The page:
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Monday, December 3, 2018

Despite record donation, KU Athletics loses $5M in 2018; salaries increased 13 percent

Allen Fieldhouse is shown in this Journal-World file photo.

Allen Fieldhouse is shown in this Journal-World file photo.

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Fundraising was up — including a historic $50 million pledge — but Kansas Athletics still posted a more than $5 million loss as department spending again exceeded athletic revenues during the 2018 fiscal year.

KU alumnus and billionaire investor David Booth made history in September 2017 by pledging $50 million over a five-year period to the athletic department. That pledge showed up for the first time on Kansas Athletics’ financial statements this year.

But because most of the pledge comes with the condition that it be used to improve athletic facilities, the $50 million doesn’t appear in the key part of Kansas Athletics’ finances that show how much money the department has to run its day-to-day operations.

The amount of unrestricted assets Kansas Athletics has to run its operations declined by $5.4 million for the year, according to the recently completed audited financial statements of the corporation.

This year marks the second in a row that Kansas Athletics — which is its own nonprofit corporation but is wholly owned by the university — posted a loss. In what has become a multiyear trend, the department is seeing expenses grow faster than revenues.

Athletic department spending for the fiscal year that ended June 30 totaled a little more than $110 million, up about 9.5 percent from last year’s spending. Revenues, however, totaled about $105 million and grew at a rate of about 5 percent. As part of a series earlier this year, the Journal-World reported that from 2006 to 2017, athletic department spending grew by 93 percent while its revenues grew by 68 percent.

During the time period, increases in athletic department salaries have been a big driver. That was the case in 2018 also. The financial statements show 2018 athletic department salaries increased by $4 million — or 13 percent — to hit the $40 million mark.

A spokesman for the athletic department did not respond to a request seeking an interview with Athletic Director Jeff Long, nor did the spokesman respond to questions that were emailed to the department on Monday.

Booth’s gift, the largest ever to KU Athletics, was supposed to spark a major fundraising campaign to build about $350 million worth of athletic facility improvements, with about $300 million of them devoted to the football stadium.

Instead, then-Athletic Director Sheahon Zenger got fired in May after Chancellor Douglas Girod cited a general lack of progress in the department. Long, Zenger’s replacement, fired football coach David Beaty last month. Long hired former national championship coach Les Miles and has stated that he wants to focus on building on-field success with the football program before undertaking facility upgrades, although work is underway on a new indoor practice facility.

The new set of financial statements show that beyond Booth’s $50 million pledge, KU did not get much further in its efforts to raise the $350 million for improvements. The financial statements list that KU has $58.6 million in “contributions restricted for capital projects.”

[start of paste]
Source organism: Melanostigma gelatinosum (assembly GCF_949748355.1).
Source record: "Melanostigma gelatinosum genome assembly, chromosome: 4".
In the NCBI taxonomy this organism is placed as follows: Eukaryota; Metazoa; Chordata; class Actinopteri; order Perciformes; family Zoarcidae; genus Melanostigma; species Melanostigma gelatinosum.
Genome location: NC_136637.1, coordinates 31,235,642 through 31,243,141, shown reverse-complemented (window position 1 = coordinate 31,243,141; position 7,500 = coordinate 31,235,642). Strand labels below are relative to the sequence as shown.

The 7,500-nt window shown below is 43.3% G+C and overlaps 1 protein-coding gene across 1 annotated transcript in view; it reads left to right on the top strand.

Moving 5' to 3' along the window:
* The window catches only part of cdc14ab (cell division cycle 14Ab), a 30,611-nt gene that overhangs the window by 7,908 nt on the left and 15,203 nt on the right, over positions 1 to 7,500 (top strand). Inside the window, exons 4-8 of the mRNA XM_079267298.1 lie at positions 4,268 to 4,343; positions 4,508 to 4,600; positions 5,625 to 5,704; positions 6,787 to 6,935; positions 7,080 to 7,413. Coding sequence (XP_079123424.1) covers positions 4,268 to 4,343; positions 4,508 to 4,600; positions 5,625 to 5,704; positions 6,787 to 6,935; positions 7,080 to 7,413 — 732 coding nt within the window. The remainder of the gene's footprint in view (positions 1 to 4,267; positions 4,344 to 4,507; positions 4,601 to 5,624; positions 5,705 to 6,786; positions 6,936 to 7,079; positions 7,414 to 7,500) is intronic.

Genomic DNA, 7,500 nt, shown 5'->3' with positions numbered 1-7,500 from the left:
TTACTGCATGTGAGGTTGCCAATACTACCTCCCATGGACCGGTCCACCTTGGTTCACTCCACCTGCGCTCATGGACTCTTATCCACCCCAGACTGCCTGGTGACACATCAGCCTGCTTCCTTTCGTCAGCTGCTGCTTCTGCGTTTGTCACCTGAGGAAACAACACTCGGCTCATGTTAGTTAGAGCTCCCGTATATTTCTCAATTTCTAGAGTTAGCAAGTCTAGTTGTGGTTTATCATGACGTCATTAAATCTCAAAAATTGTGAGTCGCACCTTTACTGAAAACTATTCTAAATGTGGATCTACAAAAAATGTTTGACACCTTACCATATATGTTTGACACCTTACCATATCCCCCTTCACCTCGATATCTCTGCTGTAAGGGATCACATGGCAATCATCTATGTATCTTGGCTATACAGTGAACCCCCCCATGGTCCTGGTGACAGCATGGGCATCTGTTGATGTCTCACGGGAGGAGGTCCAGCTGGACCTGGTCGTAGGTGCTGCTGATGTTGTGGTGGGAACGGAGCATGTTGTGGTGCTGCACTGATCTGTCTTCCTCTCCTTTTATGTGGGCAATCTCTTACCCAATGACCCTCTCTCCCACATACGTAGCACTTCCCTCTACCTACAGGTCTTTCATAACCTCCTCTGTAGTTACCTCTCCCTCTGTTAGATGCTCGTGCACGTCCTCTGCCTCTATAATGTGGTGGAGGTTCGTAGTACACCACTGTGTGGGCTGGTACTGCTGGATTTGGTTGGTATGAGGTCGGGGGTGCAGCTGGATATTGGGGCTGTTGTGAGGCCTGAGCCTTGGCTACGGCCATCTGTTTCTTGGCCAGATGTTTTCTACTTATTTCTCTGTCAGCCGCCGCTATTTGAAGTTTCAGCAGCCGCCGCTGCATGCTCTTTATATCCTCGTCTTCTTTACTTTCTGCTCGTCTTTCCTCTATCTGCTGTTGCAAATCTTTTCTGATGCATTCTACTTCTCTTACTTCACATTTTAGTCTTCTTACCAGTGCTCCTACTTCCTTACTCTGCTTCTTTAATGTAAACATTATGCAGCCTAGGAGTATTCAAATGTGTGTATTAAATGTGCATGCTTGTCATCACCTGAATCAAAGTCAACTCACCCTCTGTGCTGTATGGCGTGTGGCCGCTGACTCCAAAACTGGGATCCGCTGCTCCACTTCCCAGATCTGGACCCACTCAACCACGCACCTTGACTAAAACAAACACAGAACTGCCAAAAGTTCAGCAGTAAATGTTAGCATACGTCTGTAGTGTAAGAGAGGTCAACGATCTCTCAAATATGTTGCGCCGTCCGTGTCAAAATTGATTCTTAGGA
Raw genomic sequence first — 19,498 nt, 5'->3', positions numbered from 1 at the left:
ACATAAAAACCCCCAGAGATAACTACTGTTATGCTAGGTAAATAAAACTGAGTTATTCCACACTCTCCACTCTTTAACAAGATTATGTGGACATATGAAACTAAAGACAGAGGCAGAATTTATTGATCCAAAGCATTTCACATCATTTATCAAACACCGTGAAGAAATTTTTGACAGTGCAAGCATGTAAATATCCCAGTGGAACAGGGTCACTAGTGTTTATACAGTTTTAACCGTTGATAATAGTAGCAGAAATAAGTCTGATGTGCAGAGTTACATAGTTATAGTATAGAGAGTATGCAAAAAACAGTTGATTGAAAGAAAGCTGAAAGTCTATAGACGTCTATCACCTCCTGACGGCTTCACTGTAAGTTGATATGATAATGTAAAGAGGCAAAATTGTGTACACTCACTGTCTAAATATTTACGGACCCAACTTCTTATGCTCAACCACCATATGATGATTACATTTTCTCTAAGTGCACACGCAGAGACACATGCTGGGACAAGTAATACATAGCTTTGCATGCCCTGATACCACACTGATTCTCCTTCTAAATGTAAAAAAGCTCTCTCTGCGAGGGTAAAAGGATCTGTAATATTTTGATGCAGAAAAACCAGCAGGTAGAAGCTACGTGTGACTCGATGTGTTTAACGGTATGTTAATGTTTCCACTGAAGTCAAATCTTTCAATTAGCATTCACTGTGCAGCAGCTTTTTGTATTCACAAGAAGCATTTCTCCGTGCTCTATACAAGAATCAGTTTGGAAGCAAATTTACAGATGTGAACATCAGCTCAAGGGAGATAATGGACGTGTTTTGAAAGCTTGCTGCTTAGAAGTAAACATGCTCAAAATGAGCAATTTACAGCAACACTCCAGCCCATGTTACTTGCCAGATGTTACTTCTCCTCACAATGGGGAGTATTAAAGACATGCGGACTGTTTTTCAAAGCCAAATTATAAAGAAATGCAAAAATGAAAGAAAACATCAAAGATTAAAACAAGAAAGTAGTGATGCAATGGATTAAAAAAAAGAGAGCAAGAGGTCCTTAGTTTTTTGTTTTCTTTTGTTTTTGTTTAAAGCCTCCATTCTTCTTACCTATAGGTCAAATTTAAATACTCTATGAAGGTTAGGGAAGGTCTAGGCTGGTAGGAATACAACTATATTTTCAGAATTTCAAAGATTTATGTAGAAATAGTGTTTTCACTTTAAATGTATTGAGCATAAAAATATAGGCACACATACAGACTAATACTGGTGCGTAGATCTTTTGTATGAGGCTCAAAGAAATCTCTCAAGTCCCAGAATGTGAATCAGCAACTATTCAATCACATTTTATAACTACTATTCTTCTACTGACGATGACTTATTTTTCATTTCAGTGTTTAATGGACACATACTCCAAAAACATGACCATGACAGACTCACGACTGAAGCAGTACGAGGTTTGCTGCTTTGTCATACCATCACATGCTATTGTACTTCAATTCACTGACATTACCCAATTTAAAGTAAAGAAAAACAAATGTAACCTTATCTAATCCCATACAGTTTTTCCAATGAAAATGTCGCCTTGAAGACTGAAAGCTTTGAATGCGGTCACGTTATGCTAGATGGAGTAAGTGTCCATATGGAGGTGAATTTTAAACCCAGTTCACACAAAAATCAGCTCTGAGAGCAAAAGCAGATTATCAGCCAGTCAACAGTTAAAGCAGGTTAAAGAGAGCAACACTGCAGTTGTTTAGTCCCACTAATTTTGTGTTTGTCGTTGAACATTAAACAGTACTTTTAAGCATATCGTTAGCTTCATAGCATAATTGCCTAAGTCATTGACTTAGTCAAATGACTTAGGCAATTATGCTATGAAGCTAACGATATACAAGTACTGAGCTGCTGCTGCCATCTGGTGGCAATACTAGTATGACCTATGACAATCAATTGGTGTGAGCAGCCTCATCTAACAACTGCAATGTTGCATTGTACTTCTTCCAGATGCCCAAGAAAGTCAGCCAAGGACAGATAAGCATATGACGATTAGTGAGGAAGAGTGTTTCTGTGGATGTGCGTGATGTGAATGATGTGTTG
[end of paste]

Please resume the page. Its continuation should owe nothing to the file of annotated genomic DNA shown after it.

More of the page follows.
Another part of the report shows how reliant the department has become on Booth, who grew up in Lawrence but now runs an Austin-based investment fund. The financial statements note that in fiscal year 2018, 58 percent of all contributions — both those for building projects and operations — came from one donor, presumably Booth. Looking forward at contributions the department is scheduled to receive, 71 percent were scheduled to come from one donor, according to the financial statements.

Other items shown on the financial statements include:

• Despite struggles on the football field, overall ticket revenue increased for the department. The statements listed $20.5 million in ticket sales for all KU sports. The statements don’t break out the dollar amount sold for football versus basketball. The $20.5 million amount is up about 4 percent from $19.7 million in fiscal year 2017.

• General contributions also were up compared with a year ago. The department collected $21.5 million in unrestricted contributions, which often include premiums paid to the Williams Fund in order to qualify for certain ticket plans. The $21.5 million is up about 17 percent from $18.4 million in fiscal year 2017.

• Sponsorship and royalty payments took a big jump in the fiscal year, even though a multimillion-dollar contract extension with Adidas still remains unsigned as the company has been drawn into a college basketball recruiting scandal. Sponsorship and royalty revenue grew to $16.5 million, up from $11.8 million the previous fiscal year. Pat Kaufman, the chief financial officer for Kansas Athletics, previously has said KU received about $1.5 million in extra royalty payments from Adidas based on the pending contract extension. When the Journal-World questioned the department about that extra money, it declined to answer questions about the new Adidas funds. It is possible those funds haven’t actually been received, but rather are showing up as an accounts receivable — in other words, money Kansas Athletics expects to receive. The athletic department’s accounts receivable line item is about $3.4 million larger than it was a year ago. The Journal-World has asked the department where the extra Adidas money is shown on the statements, but hasn’t yet received a response.

• Salaries in the department — which has about 215 full-time equivalent employees — totaled $40.8 million, up from $36.1 million in fiscal year 2017. The increase does include severance payments to Zenger upon his termination, but it doesn’t include any severance cost related to the firing of Beaty or new costs related to the hiring of Miles and his football staff. Those costs will show up in the fiscal year 2019 statements.

• The statements detail how much Kansas Athletics paid the university for certain services. Those include: $7.5 million for tuition, up about 5 percent from a year ago; $1.7 million for meals, down about 19 percent from a year ago; and $1.6 million for housing, up about 1.8 percent from a year ago.